Centaurea macrocephala

12 Jul

Centaurea macrocephala (23/07/2013, Kew Gardens, London)

Centaurea macrocephala (23/07/2013, Kew Gardens, London)

Position: Full sun to light shade

Soil: Moist and well drained

Flowering period: Summer

Eventual Height: 1.5m

Eventual Spread:  60cm

Hardiness: 3a, 3b, 4a, 4b, 5a, 5b, 6a, 6b, 7a, 7b, 8a, 8b, 9a, 9b

Family: Asteraceae

Centaurea macrocephala is a deciduous herbaceous perennial with a clump forming habit. Its mid green leaves are lanceolate with entire margins, up to 15cm long and 4cm long. Its yellow flowers are thistle like, up to 10cm across and borne on lax stems.

Centaurea macrocephala, commonly known as Great Headed Centaury or Armenian Basket Flower, is native to the Caucasus and Turkey. It is classified as a noxious wed in a number of states in the USA.

The etymological root of the binomial name Centaurea is named after the Centaur (a Greek mythological creature), a name given to the plant commonly known as Centaury. Macrocephala is derived from the Greek makros meaning ‘large’ and kephale meaning ‘head’.

Centaurea macrocephala may be useful to the landscape architect as part of a mixed herbaceous border, towards the back where it will have the support of other perennials. This plant is not attractive to deer or rabbits. Once established this plant is drought tolerant.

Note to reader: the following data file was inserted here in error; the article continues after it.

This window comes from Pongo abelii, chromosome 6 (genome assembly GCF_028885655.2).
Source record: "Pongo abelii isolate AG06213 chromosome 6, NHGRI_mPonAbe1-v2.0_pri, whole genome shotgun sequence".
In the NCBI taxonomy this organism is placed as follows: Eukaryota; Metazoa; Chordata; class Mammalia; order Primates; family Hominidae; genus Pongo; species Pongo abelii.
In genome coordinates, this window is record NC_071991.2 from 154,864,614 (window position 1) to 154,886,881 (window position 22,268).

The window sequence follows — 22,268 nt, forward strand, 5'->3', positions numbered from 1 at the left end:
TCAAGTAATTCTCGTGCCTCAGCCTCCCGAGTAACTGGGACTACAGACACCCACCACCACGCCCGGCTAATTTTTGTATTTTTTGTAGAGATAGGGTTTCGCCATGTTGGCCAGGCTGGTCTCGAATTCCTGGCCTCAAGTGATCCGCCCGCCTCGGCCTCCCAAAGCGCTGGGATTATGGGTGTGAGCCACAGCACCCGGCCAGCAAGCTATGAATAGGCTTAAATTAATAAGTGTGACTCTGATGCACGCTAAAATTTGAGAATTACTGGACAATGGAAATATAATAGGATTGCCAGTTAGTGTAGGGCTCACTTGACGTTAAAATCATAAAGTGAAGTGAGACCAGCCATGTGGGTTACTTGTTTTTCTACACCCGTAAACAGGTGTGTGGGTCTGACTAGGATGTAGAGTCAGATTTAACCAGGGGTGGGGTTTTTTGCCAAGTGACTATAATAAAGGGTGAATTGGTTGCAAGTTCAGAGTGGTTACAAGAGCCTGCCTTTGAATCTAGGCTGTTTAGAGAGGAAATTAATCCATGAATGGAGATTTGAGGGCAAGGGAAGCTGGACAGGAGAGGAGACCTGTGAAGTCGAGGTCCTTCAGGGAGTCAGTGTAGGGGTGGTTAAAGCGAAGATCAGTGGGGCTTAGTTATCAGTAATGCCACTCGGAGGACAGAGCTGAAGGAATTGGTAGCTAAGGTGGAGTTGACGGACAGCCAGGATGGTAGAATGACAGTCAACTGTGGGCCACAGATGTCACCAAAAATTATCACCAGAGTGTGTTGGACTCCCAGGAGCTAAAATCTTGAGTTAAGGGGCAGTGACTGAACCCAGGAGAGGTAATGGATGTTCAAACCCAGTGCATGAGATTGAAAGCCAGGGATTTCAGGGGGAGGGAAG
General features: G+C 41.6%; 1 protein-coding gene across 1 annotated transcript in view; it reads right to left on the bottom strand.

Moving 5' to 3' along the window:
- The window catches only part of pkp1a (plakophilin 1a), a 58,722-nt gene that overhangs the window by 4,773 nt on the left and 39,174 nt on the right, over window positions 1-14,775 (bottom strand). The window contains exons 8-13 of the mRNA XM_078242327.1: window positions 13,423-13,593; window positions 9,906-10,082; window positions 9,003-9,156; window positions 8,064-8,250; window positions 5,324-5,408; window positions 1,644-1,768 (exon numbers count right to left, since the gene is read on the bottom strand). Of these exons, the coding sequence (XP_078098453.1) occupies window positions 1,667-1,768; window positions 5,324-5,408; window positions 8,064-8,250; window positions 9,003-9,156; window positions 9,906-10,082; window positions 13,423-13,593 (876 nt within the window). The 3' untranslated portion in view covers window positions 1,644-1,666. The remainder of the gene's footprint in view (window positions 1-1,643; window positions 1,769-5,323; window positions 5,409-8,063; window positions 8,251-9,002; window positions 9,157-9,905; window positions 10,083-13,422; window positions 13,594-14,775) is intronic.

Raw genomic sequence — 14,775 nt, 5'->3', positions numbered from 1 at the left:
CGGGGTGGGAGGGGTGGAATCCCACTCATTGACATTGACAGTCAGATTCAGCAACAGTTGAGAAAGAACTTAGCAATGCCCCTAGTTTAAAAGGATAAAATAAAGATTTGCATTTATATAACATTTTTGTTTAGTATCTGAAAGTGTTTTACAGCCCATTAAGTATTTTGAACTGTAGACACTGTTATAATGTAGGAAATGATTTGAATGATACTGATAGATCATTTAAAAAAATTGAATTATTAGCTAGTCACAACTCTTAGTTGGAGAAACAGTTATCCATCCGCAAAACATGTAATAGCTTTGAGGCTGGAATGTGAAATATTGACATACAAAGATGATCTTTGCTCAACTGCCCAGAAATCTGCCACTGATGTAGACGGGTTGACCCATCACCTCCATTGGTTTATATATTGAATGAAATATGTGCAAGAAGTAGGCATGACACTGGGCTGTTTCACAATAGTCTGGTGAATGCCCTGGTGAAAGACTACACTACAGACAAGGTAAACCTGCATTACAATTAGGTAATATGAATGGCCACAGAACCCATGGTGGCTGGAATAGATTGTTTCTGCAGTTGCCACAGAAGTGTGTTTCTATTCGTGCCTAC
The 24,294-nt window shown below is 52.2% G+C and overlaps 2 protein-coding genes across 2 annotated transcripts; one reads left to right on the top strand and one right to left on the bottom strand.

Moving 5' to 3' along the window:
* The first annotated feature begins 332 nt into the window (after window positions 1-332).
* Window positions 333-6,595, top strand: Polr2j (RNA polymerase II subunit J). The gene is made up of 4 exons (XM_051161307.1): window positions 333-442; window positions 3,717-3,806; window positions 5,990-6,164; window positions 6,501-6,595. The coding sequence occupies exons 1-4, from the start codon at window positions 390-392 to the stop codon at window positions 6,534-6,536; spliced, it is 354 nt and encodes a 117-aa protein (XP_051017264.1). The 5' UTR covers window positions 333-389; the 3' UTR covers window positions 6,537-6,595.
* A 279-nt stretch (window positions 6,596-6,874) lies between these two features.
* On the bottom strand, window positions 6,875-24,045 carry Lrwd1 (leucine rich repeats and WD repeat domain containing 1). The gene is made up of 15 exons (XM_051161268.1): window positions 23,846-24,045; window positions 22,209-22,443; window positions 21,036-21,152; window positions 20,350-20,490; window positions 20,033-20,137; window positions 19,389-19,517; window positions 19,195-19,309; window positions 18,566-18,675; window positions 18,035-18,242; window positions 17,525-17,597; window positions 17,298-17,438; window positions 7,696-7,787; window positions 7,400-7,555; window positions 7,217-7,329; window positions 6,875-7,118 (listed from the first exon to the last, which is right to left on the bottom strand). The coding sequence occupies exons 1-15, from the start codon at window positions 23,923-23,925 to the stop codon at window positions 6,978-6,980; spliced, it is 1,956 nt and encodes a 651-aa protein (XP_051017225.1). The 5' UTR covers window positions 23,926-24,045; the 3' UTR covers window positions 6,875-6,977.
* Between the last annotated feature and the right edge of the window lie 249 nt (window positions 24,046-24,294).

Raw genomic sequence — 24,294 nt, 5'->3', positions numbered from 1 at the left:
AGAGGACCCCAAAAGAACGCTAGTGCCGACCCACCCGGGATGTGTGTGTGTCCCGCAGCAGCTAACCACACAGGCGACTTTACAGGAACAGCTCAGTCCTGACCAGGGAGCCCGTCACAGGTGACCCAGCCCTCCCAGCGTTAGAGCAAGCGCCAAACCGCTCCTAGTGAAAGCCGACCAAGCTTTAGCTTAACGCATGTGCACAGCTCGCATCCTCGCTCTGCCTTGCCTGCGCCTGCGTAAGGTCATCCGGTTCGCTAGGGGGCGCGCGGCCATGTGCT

Centaurea macrocephala Flower (23/07/2013, Kew Gardens, London)

Centaurea macrocephala Flower (23/07/2013, Kew Gardens, London)

Ecologically,  Centaurea macrocephala flowers are attractive to pollinating insects. Its seeds are attractive to some birds.

Centaurea macrocephala prefers moist, fertile, well-drained soils. It tolerates most pH of soil. This plant dislikes wet soils.

Centaurea macrocephala  requires little maintenance. Large clumps may be divided in spring or autumn. Regularly deadheading will prolong the flowering period.

Davis Landscape Architecture

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